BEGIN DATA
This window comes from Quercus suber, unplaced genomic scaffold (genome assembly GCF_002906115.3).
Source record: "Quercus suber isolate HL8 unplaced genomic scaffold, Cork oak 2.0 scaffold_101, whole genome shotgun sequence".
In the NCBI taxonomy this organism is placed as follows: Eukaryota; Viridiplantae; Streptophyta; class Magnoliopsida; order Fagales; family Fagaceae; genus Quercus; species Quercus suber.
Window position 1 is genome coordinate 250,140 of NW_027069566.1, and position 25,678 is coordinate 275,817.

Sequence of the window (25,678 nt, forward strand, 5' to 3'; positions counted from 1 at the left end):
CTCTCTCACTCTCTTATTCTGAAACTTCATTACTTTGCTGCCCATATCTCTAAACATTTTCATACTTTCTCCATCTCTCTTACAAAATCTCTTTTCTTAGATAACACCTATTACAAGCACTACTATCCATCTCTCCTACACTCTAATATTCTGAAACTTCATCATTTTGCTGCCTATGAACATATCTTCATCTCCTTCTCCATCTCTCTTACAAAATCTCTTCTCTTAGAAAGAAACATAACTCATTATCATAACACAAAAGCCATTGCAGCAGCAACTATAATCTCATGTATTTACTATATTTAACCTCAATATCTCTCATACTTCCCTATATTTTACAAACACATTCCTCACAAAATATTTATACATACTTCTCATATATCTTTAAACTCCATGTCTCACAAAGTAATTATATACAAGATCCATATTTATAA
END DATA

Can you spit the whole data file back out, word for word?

This window comes from Quercus suber, unplaced genomic scaffold (genome assembly GCF_002906115.3).
Source record: "Quercus suber isolate HL8 unplaced genomic scaffold, Cork oak 2.0 scaffold_101, whole genome shotgun sequence".
In the NCBI taxonomy this organism is placed as follows: Eukaryota; Viridiplantae; Streptophyta; class Magnoliopsida; order Fagales; family Fagaceae; genus Quercus; species Quercus suber.
Window position 1 is genome coordinate 250,140 of NW_027069566.1, and position 25,678 is coordinate 275,817.

Sequence of the window (25,678 nt, forward strand, 5' to 3'; positions counted from 1 at the left end):
CTCTCTCACTCTCTTATTCTGAAACTTCATTACTTTGCTGCCCATATCTCTAAACATTTTCATACTTTCTCCATCTCTCTTACAAAATCTCTTTTCTTAGATAACACCTATTACAAGCACTACTATCCATCTCTCCTACACTCTAATATTCTGAAACTTCATCATTTTGCTGCCTATGAACATATCTTCATCTCCTTCTCCATCTCTCTTACAAAATCTCTTCTCTTAGAAAGAAACATAACTCATTATCATAACACAAAAGCCATTGCAGCAGCAACTATAATCTCATGTATTTACTATATTTAACCTCAATATCTCTCATACTTCCCTATATTTTACAAACACATTCCTCACAAAATATTTATACATACTTCTCATATATCTTTAAACTCCATGTCTCACAAAGTAATTATATACAAGATCCATATTTATAA